Friday, September 30, 2011

Quick Update--Meri Bung

Dr. Neville Bartle, former missionary to PNG and a bunch of other places, and now DS of the Nazarene Church in New Zealand was in-country to teach a course, and was able to speak at the Meri Bung.  He was here at Kudjip last night, and gave us a glowing report of the conference, as well as some photos and video.  There are over 2000 women attending!

Though out of order, this is Neville's picture of the buses coming up the hill to Kuli Gap, a pass in a low mountain range between Kudjip and Mount Hagen on their way to Mendi.

Thursday, September 29, 2011

Meri Bung

Ladies from Jiwaka Province (here)
If you spend much time in Nazarene churches around PNG, you will catch on that one of the most exciting times in the life of the church here is the semi-annual "Meri Bung", literally women's meeting.  In English it's the Church of the Nazarene National Women's Conference.  Ladies go to extraordinary lengths to raise the money and plan the time.  They sell vegetables at the market, make extra bilums (string bags) to sell or find odd jobs.  Then they plan with their sisters, husbands, older children or neighbors to care for their small children for the week.

Ladies from Port Moresby
Ladies from remote areas usually have to walk out, as flying is prohibitively expensive for them.  For some of them this is their first time out of their isolated mountain villages.  For some, it is the first time to see a car or truck, a paved road or large western-style building.  They come in groups, with a few husbands and pastors coming along for protection.  They created uniforms, different for each district, consisting of matching "meri blaus", a piece of clothing that is sort a combination blouse/dress.

25-passenger buses lined up and ready to go
They come to key gathering places and then buses are chartered to take them to the meeting.  This year, it's being held in Mendi, Southern Highlands Province.  Kudjip was on of the gathering points.  I counted 48 vehicles in all, some 15-passenger vans, 25-passenger busses, open-backed trucks and a few Land Cruisers (a big sort of SUV that is very popular here).  They were meet an unknown number of additional vehicles in Mount Hagen on the way to Mendi.  Some vehicles were packed in so tightly with ladies and all their baggage that I don't see how they could move.  Most Westerners would feel pretty claustrophobic.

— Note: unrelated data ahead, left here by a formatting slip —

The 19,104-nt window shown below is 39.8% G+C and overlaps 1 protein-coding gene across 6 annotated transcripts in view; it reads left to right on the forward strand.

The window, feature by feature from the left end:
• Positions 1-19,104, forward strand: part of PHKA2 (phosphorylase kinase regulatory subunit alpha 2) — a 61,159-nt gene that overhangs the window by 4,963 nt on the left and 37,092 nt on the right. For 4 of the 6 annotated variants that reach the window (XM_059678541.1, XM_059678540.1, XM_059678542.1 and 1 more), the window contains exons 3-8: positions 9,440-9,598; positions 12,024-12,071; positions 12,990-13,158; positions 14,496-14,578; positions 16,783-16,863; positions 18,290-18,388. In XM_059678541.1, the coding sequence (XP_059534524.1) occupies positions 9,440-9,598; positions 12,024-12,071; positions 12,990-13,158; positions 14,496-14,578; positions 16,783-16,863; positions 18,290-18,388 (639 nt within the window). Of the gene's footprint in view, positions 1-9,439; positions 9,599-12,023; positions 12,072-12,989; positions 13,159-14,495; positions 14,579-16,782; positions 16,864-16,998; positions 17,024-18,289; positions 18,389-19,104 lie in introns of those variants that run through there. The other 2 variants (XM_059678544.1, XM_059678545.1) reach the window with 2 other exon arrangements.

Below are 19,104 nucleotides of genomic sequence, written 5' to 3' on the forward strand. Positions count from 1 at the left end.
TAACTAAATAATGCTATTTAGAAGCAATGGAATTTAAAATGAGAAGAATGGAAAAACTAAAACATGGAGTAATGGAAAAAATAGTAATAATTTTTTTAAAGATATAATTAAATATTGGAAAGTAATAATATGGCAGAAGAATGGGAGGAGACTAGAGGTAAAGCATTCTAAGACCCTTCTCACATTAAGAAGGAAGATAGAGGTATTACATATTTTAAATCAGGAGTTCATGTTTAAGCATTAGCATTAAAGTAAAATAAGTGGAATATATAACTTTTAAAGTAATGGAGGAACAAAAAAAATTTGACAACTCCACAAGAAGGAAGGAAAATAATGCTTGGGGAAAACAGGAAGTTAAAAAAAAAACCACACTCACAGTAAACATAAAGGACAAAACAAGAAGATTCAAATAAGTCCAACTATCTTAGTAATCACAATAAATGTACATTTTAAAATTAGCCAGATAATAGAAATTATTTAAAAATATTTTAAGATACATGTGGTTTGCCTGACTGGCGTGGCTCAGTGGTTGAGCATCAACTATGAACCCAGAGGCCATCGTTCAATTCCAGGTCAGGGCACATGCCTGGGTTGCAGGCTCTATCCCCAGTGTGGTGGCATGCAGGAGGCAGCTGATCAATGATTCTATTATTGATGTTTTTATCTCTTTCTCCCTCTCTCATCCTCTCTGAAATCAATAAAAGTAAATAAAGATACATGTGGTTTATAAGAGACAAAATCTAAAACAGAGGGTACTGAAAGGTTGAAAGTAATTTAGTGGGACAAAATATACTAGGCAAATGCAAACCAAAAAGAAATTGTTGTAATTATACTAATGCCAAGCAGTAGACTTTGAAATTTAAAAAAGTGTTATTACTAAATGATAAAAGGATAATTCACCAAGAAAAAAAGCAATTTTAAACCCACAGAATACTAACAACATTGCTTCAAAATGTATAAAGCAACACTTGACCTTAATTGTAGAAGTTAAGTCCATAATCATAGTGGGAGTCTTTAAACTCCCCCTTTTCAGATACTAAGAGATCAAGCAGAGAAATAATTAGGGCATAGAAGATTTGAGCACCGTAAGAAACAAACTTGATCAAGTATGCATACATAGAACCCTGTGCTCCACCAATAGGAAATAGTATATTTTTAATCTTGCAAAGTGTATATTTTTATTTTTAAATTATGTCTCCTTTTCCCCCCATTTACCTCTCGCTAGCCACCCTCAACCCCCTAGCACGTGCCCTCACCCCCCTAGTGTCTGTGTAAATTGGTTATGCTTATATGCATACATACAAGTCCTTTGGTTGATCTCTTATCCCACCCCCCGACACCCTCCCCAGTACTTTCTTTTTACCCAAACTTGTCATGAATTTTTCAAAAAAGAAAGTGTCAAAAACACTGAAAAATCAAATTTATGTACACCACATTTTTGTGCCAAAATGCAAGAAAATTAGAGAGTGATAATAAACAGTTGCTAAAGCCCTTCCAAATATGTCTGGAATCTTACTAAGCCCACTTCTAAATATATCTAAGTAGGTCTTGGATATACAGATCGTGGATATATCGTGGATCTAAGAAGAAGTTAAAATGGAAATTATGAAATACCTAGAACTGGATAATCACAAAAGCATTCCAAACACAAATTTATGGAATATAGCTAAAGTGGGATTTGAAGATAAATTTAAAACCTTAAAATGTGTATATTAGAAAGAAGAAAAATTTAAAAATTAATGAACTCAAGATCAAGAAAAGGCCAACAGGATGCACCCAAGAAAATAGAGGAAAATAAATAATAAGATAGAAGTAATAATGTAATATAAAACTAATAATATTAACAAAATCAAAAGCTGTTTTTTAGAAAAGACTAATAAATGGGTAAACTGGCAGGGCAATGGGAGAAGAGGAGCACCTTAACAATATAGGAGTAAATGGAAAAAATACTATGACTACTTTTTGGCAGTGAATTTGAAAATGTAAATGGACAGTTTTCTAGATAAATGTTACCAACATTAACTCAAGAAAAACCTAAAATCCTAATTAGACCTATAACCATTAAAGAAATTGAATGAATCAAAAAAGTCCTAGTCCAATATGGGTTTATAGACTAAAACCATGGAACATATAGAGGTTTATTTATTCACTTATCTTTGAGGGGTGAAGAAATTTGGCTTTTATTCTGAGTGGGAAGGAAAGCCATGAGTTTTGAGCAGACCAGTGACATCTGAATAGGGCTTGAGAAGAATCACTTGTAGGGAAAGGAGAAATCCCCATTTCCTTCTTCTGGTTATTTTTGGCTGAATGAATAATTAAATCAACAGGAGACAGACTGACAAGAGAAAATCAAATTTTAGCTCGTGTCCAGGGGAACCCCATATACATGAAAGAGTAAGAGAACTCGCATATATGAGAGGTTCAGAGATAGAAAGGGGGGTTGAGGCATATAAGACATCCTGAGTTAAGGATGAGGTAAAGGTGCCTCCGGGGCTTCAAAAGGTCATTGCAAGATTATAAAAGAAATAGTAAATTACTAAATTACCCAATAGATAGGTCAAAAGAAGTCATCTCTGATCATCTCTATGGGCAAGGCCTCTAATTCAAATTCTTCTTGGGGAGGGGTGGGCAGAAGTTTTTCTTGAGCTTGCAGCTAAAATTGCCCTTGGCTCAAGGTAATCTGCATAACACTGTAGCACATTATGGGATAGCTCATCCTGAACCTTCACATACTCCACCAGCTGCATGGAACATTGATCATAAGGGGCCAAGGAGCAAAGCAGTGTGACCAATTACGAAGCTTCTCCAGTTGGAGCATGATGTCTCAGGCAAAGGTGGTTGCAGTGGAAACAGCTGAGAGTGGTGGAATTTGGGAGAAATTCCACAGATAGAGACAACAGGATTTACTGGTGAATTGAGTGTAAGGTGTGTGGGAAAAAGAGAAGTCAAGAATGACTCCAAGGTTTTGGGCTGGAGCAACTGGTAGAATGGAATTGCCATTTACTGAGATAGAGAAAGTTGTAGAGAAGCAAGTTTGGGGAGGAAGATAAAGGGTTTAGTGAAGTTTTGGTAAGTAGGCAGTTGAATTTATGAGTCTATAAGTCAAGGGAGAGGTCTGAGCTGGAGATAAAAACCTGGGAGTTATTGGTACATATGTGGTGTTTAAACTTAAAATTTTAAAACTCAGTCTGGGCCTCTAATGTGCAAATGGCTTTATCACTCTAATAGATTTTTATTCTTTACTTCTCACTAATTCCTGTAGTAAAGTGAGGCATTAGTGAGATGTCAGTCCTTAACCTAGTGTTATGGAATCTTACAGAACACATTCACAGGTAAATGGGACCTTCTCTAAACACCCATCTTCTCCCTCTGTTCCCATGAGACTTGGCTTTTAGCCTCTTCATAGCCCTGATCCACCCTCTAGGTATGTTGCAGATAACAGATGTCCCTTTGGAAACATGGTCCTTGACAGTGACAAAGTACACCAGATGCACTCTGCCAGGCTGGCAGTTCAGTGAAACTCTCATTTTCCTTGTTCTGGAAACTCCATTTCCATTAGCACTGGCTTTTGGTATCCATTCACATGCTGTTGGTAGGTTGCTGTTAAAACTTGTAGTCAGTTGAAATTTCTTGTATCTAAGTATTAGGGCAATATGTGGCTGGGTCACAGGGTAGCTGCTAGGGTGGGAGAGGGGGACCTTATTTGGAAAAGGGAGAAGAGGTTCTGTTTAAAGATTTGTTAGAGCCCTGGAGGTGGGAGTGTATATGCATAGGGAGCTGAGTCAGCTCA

Some were settled in the busses 2 hours in advance!
Departure was Sunday morning right after the church service at Emmanuel Church.  Excitement was in the air, for sure.  There has never been a bunch of junior high kids leaving for Summer camp any more excited and giddy then these ladies.  Some groups were singing.  Some were just laughing and smiling.  There were all ages, all socioeconomic groups, all degrees of education.

The meetings are being held on the grounds of a school, with the classrooms being used as dormitories.  I'm sure that the organizers also build dozens of temporary bush houses.  Many ladies are staying in local churches of many denominations.  The men who go with them patrol the grounds all night for security.

The buses head out
It's now been four days since they left.  A few missionaries went along for the first couple of days, and have returned.  In addition, Judy got a call today from a friend who is attending, who reports times of the moving of the Holy Spirit, with many receiving spiritual help.  Interestingly, she said that there were 38 street boys who have given their hearts to Jesus.  What were street boys doing at a Nazarene Women's Conference you ask?  Well, any big meeting in PNG is bound to attract a lot of locals.  I'm sure that these young men, almost certainly criminals, just heard the music and saw the lights and came out of curiosity.  But they heard and responded to the gospel message!  Praise the Lord!

Saturday, September 24, 2011

The Foot Club

This is why I always reinforce Jeremiah's casts with fiberglass!
Yeah, it's a pun.  As people who follow this blog know, I have a special interest in treating kids with clubfoot, (technically called "congenital talipes equinovarus").  These kids are treated by the "Ponseti Method", which involves stretching the ligaments in their feet, and applying casts.  The procedure is done weekly for several weeks, and then is usually followed by a simple operation to lengthen their Achilles tendons.

Seeing the kids over and over weekly allows me to develop more of a relationship with them than with most patients.  Most don't come to love me as much as I love them, however!

Some members of Dr. Andy's Foot Club
Lately I've had several older kids (treatment started after the age of 24 months is called "neglected clubfoot" and is usually more difficult than when you start younger.  One is Jeremiah.  He is five years old, and is not at all afraid of me nor of the power cast cutter that I have to use to remove his casts each week.